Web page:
3. Generic Science Skills Enhancement of Students through Implementation of IDEAL Problem Solving Model on Genetic Information Course

    Science.gov (United States)

    Zirconia, A.; Supriyanti, F. M. T.; Supriatna, A.

    2018-04-01

    This study aims to determine generic science skills enhancement of students through implementation of IDEAL problem-solving model on genetic information course. Method of this research was mixed method, with pretest-posttest nonequivalent control group design. Subjects of this study were chemistry students enrolled in biochemistry course, consisted of 22 students in the experimental class and 19 students in control class. The instrument in this study was essayed involves 6 indicators generic science skills such as indirect observation, causality thinking, logical frame, self-consistent thinking, symbolic language, and developing concept. The results showed that genetic information course using IDEAL problem-solving model have been enhancing generic science skills in low category with of 20,93%. Based on result for each indicator, showed that there are indicators of generic science skills classified in the high category.

  4. Internet Addiction Levels and Problem-Solving Skills in the Teaching Profession: An Investigation

    Science.gov (United States)

    Ibili, Emin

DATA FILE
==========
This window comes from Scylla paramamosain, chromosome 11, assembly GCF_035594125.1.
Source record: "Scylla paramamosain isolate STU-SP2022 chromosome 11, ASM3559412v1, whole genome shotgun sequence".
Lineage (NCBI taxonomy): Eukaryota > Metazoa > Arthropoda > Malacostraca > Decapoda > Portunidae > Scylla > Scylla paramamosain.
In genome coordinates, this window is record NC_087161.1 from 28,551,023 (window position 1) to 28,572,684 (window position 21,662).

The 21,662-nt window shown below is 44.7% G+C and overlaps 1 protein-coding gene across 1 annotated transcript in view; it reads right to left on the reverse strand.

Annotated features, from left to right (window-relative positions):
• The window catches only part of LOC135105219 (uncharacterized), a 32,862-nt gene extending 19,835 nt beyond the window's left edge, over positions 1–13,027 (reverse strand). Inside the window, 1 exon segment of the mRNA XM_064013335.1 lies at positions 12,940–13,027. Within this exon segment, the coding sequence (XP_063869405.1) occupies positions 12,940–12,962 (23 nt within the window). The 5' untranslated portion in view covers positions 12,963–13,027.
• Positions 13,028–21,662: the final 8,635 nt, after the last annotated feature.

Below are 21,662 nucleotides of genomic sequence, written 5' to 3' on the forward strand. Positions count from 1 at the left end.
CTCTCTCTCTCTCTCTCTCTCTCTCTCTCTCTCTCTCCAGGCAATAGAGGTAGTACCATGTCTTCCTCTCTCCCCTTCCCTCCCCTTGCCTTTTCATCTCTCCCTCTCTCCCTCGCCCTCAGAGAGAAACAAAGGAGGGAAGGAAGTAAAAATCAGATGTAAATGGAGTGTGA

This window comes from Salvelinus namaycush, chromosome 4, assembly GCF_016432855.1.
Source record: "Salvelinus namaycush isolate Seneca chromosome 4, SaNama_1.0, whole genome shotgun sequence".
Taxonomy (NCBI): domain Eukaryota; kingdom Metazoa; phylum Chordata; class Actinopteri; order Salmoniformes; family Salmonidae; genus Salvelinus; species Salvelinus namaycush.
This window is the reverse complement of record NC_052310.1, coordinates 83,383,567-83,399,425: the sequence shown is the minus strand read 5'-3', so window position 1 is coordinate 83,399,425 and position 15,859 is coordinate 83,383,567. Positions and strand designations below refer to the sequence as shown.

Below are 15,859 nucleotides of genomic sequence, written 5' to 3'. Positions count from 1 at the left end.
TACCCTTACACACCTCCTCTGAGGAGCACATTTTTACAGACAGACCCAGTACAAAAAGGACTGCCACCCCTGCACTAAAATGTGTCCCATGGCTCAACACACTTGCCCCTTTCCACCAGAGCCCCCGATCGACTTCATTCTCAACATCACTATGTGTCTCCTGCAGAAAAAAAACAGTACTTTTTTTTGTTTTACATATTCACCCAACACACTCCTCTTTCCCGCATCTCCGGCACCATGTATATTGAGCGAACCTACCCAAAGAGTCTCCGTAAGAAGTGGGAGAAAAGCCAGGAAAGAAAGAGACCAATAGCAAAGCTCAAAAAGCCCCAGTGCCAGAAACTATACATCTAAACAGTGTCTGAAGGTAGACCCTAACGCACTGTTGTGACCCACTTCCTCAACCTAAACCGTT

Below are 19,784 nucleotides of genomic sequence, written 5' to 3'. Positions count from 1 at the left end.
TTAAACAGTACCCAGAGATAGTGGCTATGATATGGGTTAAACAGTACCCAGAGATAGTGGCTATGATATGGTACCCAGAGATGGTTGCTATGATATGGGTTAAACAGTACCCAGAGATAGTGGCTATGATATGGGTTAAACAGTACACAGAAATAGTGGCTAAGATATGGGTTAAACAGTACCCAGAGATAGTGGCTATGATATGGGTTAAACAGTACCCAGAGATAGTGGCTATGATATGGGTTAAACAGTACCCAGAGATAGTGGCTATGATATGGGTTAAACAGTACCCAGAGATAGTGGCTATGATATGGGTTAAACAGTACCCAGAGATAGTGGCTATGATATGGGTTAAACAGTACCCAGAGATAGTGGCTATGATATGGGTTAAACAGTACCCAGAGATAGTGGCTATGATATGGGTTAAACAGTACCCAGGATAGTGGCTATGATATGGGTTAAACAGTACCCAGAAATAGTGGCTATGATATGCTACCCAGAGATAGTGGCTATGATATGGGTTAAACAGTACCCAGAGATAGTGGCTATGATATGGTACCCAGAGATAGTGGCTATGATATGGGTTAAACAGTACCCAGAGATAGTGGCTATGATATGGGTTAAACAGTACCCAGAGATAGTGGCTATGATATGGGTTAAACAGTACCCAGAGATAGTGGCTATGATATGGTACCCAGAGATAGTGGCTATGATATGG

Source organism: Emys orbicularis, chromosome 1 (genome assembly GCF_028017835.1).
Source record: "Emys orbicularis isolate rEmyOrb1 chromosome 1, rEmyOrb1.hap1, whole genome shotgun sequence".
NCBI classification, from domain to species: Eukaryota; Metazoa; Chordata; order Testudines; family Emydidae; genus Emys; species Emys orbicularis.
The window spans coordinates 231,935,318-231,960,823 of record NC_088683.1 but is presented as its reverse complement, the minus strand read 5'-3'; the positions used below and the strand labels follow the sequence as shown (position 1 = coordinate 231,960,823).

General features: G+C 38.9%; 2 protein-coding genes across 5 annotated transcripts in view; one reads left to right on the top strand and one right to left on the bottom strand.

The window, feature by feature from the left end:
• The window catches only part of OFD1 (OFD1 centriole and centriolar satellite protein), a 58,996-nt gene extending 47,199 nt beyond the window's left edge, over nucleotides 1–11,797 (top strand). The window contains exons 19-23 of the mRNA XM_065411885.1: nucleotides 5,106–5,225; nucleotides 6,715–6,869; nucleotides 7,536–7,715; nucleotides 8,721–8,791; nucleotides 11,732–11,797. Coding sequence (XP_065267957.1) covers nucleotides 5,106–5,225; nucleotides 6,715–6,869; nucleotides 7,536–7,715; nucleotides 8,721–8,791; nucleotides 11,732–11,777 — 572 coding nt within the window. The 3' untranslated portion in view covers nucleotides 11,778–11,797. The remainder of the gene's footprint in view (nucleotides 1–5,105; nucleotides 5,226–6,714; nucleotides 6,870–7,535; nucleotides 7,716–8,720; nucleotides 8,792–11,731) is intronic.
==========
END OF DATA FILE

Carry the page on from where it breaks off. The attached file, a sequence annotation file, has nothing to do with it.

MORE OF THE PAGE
2017-01-01

    In this research, the relationship between Internet addiction levels among teaching candidates and their problem-solving aptitude and self-efficacy perceptions towards the teaching profession was investigated. In addition, the effects of gender, department, Internet use and sporting habits on the Internet addiction, problem-solving skills and…

  5. Promoting Collaborative Problem-Solving Skills in a Course on Engineering Grand Challenges

    Science.gov (United States)

    Zou, Tracy X. P.; Mickleborough, Neil C.

    2015-01-01

    The ability to solve problems with people of diverse backgrounds is essential for engineering graduates. A course on engineering grand challenges was designed to promote collaborative problem-solving (CPS) skills. One unique component is that students need to work both within their own team and collaborate with the other team to tackle engineering…